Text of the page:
Sometimes, finding your place in the world involves dressing up in a terrifying costume and scaring people. That’s the basic premise behind Spookers, a fantastically entertaining documentary from New Zealand by director Florian Habicht.
Taking the audience behind the scenes at a popular horror attraction south of Auckland, Spookers delves into the lives of those who work there, from the owners to the costumed actors who take part in the theatrics night after night. The film touches on many themes throughout it’s fairly short running time: family, mental health, finding a sense of belonging and the nature of being scared for fun.
It’s a gently humorous film and one that manages to be full of heart even as it shows off some of the exceptionally creepy makeup and set design that adorns the park. The actors tell their often heart-wrenching stories whilst in full costume complete with gaping wounds and prosthetic teeth, occasionally being captured without makeup as the film progresses and their words reveal the people underneath the costumes.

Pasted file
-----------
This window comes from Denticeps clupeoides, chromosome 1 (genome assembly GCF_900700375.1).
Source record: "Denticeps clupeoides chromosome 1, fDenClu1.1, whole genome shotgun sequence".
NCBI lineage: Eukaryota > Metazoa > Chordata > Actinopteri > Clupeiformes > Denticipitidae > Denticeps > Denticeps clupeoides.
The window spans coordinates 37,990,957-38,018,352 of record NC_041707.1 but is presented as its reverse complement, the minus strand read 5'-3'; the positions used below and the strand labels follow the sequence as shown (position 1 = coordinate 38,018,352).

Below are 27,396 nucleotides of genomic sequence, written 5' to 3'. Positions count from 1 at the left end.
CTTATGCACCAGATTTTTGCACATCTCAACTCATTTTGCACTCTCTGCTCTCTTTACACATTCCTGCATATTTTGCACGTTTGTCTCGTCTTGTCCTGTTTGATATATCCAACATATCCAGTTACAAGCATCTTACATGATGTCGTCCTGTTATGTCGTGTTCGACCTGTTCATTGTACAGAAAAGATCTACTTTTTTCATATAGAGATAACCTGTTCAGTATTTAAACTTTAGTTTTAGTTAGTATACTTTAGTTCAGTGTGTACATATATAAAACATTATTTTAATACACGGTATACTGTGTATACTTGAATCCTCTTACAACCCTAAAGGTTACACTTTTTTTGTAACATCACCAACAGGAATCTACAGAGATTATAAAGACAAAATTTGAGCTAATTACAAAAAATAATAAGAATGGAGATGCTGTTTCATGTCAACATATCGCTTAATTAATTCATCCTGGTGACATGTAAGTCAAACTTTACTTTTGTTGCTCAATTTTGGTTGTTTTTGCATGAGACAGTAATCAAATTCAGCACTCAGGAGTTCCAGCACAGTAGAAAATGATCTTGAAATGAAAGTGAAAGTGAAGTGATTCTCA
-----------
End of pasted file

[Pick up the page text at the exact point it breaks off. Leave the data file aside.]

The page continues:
The film is stylishly shot using a lot of horror movie camera angles and lighting to the point where watching it without sound would make it look like a particularly gory horror movie rather than the light hearted doco it actually is. It’s an interesting effect and it works well, as do the re-enactments of the cast’s dreams and nightmares that are placed throughout the film.
Given that the Spookers attraction is built in an old psychiatric hospital, there’s an interesting contrast as the documentary cuts between the individual stories of the people who work there and a former patient of the hospital. The patient details her own struggles and discomfort with the park, possibly further adding to the stigma of mental illness. The cast themselves relate their own stories honestly, detailing how the job has helped them to overcome their own fears, illnesses and mental health issues.
Spookers never really dives deeply into its themes given its brevity, but it handles them all with a surprising maturity and even-handedness. Its cast is endearing and their stories are well told and ultimately life-affirming. For a film soaked in fake blood, guts and monsters, Spookers is genuinely sweet and heart-warming.
Review by Matt Russell
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